1. NAME – NIYATIVYAS
ROLL NO. 14
SEM – 2
PAPER NO. 10A
PAPER NAME - History of English Literature – From
1900 to 2000
TOPIC NAME – CHIEF CHARACTERISTICS OF
COMEDY OF MENACE
SUBMITTED TO – PROF. DILIP BARAD
DEPARTMENT OF ENGLISH
2. WHAT IS COMEDY OF MENACE
■ Comedy of menace is a term used to describe the plays of
David Campton & Harold Pinter by drama critic Irving wardle.
■ Borrowed from the subtitle of campton’s play,
■ ‘THE LUNATICVIEW : A COMEDY OF
■ ‘Comedy of menace’ and ‘Comedies of menace’ caught on
and have been used generally in advertisement and in critical
Account, notices and reviews to describe
■ Pinter’s early plays and some of his work as well.
3. ■ The comedy of menace is a tragedy with a number of
■ It is a comedy which also produces an overwhelming
■ Throughout the play we are kept amused and yet
throughout the play we find ourselves also on the
brink of terror.
■ Some indefinable and vague fear keeps our nerves on
■ We feel uneasy all the time even when we are
laughing or smiling with amusement .
■ This dual quality gives to the play a unique character.
4. ■ “MORE OFTENTHAN NOTTHE SPEECH ONLY
SEEMS To BE FUNNYTHE MAN IN QUESTION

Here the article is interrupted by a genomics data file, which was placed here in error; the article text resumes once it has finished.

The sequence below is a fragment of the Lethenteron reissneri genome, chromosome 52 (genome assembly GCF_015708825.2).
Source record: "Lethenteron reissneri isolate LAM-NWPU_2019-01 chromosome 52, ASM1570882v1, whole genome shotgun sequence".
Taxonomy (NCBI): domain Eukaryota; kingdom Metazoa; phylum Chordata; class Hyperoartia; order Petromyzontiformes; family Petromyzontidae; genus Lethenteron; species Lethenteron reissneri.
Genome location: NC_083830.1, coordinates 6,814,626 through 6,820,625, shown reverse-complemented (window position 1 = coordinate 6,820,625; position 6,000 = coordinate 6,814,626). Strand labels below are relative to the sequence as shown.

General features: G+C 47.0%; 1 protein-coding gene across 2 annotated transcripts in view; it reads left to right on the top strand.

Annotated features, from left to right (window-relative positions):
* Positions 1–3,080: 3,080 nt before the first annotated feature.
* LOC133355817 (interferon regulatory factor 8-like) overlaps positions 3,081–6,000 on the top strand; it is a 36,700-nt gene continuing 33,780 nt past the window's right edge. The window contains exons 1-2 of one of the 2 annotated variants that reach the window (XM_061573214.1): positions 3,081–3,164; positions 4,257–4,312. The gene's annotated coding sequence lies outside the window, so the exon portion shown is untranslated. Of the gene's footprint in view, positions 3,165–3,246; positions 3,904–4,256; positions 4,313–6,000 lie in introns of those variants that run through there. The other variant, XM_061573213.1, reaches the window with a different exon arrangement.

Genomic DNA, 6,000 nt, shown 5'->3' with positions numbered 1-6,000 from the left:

IS ACTUALLY FIGHTING A BATTLE FOR HIS LIFE.”
5. ■ PINTER’S COMEDY OF MENACE have a rather simplistic
setting they might focus on one or two powerful images and
usually are set in just one room.
■ A powerful force that isn’t specially defined to the audience
threatens character in the play.
■ The atmosphere of menace is also created by pinter’s ability
to drop suddenly from a high comic level to one of deep
■ By this technique the audience is made aware that the
comedy is only at surface layer.
■ The sudden outbreaks of violence in the play confirms this
and leave the audience unsure of what will come next?.
■ Thus, to conclude we may say that the absurdity of the play
which is represented through menacing effect has it’s own
■ It tries to explain the human predicament in this indifferent
and hostile world.
■ At the end of the play in Act III, Petey is tongue tied and silent
, his emotions and thoughts remain unexpressed and bottled
■ Wardle, Irving. "The Birthday Party". Encore 5 (July–Aug. 1958): 39–40. Rpt. inThe
Encore Reader: A Chronicle of the New Drama. Ed. Charles Marowitz,Tom Milne, and
Owen Hale. London: Methuen, 1965. 76–78. (Reissued as: NewTheatreVoices of the
Fifties and Sixties. London: Eyre Methuen, 1981.)
■ "Comedy of Menace". Encore 5 (Sept. – Oct. 1958): 28–33. Rpt. in The Encore
Reader and New Theatre Voices 86–91.